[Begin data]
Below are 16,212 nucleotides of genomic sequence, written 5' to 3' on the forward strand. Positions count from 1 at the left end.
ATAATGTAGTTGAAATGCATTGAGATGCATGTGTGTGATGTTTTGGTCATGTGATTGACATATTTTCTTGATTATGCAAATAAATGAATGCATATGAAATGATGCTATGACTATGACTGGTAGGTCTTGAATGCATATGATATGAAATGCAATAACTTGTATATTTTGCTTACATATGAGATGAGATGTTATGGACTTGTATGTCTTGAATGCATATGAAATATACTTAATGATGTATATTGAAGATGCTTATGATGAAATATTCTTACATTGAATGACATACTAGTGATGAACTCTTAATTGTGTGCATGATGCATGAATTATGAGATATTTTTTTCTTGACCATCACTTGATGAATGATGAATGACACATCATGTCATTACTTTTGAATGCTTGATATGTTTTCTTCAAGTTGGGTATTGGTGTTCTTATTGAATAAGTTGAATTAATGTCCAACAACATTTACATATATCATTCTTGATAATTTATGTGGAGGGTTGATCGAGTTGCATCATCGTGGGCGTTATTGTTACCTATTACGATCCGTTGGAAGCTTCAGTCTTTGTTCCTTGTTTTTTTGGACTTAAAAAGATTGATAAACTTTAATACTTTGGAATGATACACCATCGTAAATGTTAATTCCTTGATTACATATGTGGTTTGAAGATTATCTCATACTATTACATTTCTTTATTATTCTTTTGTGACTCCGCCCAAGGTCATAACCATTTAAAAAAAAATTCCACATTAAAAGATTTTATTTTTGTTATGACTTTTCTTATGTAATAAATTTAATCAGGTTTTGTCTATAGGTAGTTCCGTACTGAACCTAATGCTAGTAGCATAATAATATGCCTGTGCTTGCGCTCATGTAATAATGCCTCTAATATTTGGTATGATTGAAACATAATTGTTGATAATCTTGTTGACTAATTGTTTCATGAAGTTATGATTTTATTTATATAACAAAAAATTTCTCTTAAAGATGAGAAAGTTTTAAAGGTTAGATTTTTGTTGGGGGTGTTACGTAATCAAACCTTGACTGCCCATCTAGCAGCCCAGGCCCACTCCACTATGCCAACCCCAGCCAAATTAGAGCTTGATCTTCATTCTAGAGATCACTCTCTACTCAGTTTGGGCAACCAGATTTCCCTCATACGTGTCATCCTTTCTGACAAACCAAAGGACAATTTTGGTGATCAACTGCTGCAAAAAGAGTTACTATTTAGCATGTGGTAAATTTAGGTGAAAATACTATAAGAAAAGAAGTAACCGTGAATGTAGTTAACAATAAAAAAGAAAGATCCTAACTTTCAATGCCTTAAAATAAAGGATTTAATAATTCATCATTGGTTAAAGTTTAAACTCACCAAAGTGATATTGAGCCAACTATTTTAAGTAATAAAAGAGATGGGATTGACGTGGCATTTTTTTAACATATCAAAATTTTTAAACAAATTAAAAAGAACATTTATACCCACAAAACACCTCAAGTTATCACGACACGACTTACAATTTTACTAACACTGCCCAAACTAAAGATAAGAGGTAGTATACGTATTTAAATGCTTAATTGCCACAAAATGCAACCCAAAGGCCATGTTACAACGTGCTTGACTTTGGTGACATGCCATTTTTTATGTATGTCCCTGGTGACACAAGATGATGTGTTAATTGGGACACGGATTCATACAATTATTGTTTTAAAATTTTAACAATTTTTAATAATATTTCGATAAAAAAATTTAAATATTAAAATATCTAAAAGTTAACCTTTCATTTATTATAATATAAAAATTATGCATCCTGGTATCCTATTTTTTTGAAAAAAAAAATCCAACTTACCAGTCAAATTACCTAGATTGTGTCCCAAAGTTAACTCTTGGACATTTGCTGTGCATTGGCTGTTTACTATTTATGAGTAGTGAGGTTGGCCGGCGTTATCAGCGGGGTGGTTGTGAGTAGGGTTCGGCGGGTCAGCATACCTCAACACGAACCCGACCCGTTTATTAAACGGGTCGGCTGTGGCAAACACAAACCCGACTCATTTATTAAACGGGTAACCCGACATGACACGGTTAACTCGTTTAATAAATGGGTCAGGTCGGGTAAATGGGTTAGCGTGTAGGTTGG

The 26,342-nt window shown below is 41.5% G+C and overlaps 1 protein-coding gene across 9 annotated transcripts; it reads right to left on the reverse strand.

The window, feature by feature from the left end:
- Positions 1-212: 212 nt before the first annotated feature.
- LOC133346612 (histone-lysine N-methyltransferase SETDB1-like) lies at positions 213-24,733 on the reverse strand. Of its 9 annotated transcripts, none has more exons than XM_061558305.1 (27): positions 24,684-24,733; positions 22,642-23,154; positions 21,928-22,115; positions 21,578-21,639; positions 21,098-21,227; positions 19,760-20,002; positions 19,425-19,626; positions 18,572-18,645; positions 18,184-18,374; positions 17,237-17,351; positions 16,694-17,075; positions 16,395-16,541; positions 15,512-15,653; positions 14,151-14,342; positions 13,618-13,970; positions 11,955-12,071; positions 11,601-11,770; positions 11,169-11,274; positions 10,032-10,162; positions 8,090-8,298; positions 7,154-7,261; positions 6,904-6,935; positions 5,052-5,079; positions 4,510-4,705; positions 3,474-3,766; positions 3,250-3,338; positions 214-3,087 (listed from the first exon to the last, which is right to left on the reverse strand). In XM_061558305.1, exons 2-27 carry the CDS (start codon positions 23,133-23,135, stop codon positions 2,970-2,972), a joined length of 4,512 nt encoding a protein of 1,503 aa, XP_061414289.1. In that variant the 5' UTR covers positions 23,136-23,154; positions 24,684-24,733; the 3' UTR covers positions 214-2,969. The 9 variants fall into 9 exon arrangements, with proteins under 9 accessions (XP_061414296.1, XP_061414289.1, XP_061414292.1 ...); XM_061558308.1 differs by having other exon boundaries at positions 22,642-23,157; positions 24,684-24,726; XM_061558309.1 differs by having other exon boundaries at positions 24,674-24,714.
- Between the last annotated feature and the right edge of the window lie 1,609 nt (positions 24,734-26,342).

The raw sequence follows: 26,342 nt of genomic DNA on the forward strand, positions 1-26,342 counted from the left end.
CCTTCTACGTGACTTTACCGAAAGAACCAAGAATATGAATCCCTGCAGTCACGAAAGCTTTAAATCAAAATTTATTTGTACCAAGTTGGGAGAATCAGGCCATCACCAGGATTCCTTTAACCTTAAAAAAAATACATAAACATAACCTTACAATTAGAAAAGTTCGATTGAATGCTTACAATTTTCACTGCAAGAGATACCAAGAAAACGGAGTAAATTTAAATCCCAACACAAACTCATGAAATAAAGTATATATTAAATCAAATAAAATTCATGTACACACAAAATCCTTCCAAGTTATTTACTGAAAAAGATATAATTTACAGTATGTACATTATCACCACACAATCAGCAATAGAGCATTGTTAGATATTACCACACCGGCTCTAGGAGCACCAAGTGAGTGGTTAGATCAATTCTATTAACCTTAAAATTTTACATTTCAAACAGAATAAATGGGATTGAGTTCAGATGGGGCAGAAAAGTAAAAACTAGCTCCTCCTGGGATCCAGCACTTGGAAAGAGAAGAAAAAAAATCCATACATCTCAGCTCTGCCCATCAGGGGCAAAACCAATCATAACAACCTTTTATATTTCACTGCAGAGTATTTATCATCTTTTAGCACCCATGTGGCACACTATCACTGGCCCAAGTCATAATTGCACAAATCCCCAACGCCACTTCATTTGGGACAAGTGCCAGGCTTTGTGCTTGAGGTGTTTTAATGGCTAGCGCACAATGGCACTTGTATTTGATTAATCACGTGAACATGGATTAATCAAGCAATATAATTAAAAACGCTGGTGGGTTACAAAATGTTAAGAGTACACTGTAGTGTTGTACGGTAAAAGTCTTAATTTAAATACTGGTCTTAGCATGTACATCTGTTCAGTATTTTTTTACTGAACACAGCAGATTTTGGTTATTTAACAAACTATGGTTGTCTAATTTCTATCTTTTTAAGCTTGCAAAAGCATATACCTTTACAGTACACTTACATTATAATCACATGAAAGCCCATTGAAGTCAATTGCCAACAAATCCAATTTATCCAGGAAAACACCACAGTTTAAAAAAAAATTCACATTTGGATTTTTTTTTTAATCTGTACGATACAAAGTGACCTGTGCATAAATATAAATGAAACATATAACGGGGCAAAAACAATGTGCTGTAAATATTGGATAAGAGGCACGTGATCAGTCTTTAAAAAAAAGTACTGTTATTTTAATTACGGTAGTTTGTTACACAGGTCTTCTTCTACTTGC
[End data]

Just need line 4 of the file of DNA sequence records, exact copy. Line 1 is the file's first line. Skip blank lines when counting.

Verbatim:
The window, feature by feature from the left end: